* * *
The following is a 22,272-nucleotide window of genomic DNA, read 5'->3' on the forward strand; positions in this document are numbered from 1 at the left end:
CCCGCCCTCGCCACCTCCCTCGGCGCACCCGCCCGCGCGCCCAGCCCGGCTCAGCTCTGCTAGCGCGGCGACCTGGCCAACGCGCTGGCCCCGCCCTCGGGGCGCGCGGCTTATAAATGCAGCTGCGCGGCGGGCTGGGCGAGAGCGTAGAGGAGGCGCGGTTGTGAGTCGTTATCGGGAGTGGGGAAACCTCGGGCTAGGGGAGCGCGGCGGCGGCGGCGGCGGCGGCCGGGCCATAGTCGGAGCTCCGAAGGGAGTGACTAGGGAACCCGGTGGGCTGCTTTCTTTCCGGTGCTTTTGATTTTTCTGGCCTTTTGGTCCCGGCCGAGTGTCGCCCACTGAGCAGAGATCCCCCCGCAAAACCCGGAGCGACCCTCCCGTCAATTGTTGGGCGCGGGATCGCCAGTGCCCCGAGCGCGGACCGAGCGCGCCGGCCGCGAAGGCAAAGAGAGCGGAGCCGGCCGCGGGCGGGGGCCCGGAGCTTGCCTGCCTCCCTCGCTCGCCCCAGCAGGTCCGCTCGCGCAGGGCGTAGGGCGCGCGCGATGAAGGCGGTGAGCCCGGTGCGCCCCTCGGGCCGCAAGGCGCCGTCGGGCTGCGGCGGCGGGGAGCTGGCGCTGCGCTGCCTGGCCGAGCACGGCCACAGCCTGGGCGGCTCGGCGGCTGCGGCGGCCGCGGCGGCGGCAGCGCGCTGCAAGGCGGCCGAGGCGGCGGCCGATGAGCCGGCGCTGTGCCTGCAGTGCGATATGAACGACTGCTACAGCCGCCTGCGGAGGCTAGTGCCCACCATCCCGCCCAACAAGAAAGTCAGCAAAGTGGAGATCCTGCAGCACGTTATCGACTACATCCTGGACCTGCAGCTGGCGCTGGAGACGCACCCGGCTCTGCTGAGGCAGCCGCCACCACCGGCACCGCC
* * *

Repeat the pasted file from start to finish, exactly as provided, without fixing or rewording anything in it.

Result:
The following is a 22,272-nucleotide window of genomic DNA, read 5'->3' on the forward strand; positions in this document are numbered from 1 at the left end:
CCCGCCCTCGCCACCTCCCTCGGCGCACCCGCCCGCGCGCCCAGCCCGGCTCAGCTCTGCTAGCGCGGCGACCTGGCCAACGCGCTGGCCCCGCCCTCGGGGCGCGCGGCTTATAAATGCAGCTGCGCGGCGGGCTGGGCGAGAGCGTAGAGGAGGCGCGGTTGTGAGTCGTTATCGGGAGTGGGGAAACCTCGGGCTAGGGGAGCGCGGCGGCGGCGGCGGCGGCGGCCGGGCCATAGTCGGAGCTCCGAAGGGAGTGACTAGGGAACCCGGTGGGCTGCTTTCTTTCCGGTGCTTTTGATTTTTCTGGCCTTTTGGTCCCGGCCGAGTGTCGCCCACTGAGCAGAGATCCCCCCGCAAAACCCGGAGCGACCCTCCCGTCAATTGTTGGGCGCGGGATCGCCAGTGCCCCGAGCGCGGACCGAGCGCGCCGGCCGCGAAGGCAAAGAGAGCGGAGCCGGCCGCGGGCGGGGGCCCGGAGCTTGCCTGCCTCCCTCGCTCGCCCCAGCAGGTCCGCTCGCGCAGGGCGTAGGGCGCGCGCGATGAAGGCGGTGAGCCCGGTGCGCCCCTCGGGCCGCAAGGCGCCGTCGGGCTGCGGCGGCGGGGAGCTGGCGCTGCGCTGCCTGGCCGAGCACGGCCACAGCCTGGGCGGCTCGGCGGCTGCGGCGGCCGCGGCGGCGGCAGCGCGCTGCAAGGCGGCCGAGGCGGCGGCCGATGAGCCGGCGCTGTGCCTGCAGTGCGATATGAACGACTGCTACAGCCGCCTGCGGAGGCTAGTGCCCACCATCCCGCCCAACAAGAAAGTCAGCAAAGTGGAGATCCTGCAGCACGTTATCGACTACATCCTGGACCTGCAGCTGGCGCTGGAGACGCACCCGGCTCTGCTGAGGCAGCCGCCACCACCGGCACCGCC